Athletes Are At Risk of Hypertrophic Cariomyopathy
Athletes dying of Sudden Cardiac Death (Hypertrophic Cardiomyopathy or HCM) have sparked recent news and media attention with a growing push for athletes to receive heart screening. Usual testing does not detect HCM – many athletes have normal EKGs prior to having their fatal event.
This problem is so significant that it has attracted major media attention from ESPN, The Wall Street Journal and television broadcasts to promote public awareness and screening.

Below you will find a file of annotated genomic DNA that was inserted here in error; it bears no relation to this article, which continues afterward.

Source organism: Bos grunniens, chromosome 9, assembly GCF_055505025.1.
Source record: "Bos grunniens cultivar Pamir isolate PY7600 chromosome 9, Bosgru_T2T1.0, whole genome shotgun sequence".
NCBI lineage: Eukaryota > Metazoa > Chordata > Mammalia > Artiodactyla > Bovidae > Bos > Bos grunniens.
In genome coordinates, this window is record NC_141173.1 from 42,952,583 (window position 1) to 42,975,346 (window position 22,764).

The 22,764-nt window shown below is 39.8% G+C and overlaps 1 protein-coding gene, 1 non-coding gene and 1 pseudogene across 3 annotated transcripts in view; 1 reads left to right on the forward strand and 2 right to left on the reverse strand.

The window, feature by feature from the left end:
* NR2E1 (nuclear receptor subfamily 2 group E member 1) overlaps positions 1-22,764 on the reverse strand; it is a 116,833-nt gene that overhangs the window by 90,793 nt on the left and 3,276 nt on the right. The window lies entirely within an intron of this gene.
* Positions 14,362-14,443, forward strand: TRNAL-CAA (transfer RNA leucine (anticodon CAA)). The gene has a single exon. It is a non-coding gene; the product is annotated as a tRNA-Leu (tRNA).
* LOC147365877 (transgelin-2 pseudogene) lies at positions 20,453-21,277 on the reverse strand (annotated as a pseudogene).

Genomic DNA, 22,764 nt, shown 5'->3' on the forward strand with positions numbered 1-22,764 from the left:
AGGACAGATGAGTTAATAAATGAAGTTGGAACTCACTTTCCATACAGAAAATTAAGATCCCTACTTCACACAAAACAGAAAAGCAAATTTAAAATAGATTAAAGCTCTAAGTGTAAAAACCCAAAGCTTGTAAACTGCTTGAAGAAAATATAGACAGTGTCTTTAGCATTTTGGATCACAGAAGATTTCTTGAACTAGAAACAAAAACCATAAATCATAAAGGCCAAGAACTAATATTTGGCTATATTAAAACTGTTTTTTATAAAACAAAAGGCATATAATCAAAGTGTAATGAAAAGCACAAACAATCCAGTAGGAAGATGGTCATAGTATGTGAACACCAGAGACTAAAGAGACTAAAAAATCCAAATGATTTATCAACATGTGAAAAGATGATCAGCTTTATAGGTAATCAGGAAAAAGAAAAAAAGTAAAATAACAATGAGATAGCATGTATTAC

The first symptom of HCM is often sudden death due to severe arrhythmias or fatal heart rhythms.
More facts about HCM are:
- Young athletes are at particular high risk of dying from Hypertrophic Cardiomyopathy.
- HCM is linked to exertion from sports.
- HCM is difficult to detect from normal testing.
- Symptoms vary and often go undetected.
- HCM is genetically passed down within families.
- HCM affects 1 in 500 people in the U.S. or 6% of the population.
- According to the Center for Disease Control in Atlanta, 100,000 young athletes die each year from cardiovascular disorders including cardiomyopathy, as a result of participation in sports.
- According to the CDC 5,000 – 7,000 young people die each year of Sudden Cardiac Death.